"One further point, and a most important one, although I have never seen it brought out in any of the previous textbooks. As the club comes down on the ball, do not allow the left elbow to swing out and away from the body. It must be kept back so as to allow of the "snap of the wrists" at the critical moment when the ball is struck. If the left elbow swings away an instant too soon the hands go through in advance of the club head and the result is either a slice or a loss of power." Alex Smith, Carnoustie, Scotland

OGF 5-9-12

Download : "Concentrate all the power in that spread of about three or four feet. Upon the wrists devolves the main burden of this particular part of the swing. They impart that delightful snap which contributes so materially to length without apparent effort. This wrist movement in itself is not discernible to the eyes of the onlooker, except in so far as it differentiates the stroke from the ordinary one where the hands are taken back straighter - and, of course, brought down correspondingly. It cannot be illustrated in the ordinary photograph, and, indeed, is very difficult to accurately describe." 'Practical GOLF' III. THE LONG GAME, WALTER J. TRAVIS NEW YORK AND LONDON HARPER & BROTHERS PUBLISHERS 1903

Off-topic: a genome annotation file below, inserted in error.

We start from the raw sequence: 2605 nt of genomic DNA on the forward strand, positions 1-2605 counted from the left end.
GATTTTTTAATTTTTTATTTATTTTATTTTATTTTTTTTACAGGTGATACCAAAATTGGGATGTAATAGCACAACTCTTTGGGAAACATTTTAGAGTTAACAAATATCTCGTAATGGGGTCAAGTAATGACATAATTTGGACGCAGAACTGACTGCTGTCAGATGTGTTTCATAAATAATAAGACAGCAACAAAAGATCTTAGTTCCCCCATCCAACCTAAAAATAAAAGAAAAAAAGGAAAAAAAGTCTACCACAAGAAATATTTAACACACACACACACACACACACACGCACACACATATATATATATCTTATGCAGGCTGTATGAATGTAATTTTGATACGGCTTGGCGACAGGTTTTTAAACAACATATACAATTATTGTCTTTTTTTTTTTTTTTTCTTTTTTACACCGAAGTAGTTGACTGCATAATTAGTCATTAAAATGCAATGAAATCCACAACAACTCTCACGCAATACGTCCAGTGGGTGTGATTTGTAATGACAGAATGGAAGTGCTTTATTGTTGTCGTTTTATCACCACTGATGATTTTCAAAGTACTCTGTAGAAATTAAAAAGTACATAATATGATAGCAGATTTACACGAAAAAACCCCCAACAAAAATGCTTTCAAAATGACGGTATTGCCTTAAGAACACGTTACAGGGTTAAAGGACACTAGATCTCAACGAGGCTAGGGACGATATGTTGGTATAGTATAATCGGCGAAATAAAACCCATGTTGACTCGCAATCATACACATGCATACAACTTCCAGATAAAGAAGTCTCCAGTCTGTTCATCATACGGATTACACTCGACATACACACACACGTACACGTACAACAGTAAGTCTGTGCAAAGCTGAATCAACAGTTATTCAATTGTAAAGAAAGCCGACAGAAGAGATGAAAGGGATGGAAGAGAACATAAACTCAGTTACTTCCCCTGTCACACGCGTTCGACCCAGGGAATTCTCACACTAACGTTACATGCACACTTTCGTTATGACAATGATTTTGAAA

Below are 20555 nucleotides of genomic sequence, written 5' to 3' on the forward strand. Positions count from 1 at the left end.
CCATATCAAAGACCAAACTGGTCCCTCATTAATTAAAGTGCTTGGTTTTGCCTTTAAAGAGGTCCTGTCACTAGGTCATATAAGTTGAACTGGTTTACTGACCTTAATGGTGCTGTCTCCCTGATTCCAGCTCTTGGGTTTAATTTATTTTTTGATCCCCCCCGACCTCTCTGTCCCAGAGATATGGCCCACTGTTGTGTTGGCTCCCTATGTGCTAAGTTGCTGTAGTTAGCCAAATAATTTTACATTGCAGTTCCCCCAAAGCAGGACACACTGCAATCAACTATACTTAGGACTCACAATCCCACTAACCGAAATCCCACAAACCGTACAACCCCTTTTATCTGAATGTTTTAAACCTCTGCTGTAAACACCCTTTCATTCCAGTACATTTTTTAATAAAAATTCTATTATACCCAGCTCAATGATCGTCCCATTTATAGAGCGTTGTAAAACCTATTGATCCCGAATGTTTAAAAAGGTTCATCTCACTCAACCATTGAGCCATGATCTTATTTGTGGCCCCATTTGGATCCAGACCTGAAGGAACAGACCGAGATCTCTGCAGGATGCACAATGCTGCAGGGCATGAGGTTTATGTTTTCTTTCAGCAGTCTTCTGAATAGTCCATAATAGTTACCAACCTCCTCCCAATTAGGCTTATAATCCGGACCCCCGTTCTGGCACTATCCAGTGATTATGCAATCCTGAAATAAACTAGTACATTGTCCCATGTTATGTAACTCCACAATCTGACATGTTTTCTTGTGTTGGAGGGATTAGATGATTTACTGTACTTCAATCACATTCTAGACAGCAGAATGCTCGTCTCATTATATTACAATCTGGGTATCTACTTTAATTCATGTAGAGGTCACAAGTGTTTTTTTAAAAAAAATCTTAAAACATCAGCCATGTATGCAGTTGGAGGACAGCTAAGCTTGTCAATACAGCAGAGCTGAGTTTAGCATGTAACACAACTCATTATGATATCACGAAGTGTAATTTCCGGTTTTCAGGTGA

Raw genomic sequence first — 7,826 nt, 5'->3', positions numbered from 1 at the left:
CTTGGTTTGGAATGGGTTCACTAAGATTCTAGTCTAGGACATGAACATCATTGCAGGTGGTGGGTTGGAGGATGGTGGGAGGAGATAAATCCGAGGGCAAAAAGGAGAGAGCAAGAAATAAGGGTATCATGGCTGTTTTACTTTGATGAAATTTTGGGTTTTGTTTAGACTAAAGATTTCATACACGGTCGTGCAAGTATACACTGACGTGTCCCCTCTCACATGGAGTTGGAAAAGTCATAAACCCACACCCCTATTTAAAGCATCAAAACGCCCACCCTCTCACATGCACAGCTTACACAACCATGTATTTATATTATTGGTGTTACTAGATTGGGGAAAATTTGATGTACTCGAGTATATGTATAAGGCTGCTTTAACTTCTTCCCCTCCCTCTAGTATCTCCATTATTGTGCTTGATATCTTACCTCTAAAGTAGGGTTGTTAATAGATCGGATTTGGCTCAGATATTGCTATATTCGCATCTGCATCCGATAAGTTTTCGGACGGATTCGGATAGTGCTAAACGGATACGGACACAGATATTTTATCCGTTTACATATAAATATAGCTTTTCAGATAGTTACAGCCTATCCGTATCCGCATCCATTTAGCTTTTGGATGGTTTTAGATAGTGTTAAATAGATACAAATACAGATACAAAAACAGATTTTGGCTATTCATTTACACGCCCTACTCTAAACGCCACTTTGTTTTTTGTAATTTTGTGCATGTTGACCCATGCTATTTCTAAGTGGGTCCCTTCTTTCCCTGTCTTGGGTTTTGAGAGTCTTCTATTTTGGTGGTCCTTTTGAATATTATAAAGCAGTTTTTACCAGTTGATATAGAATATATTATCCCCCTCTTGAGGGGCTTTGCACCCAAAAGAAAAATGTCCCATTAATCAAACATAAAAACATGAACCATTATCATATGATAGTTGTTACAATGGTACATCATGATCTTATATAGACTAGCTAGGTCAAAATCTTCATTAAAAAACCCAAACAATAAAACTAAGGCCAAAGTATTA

OPEN CHAMPION 1934, 1937, 1948

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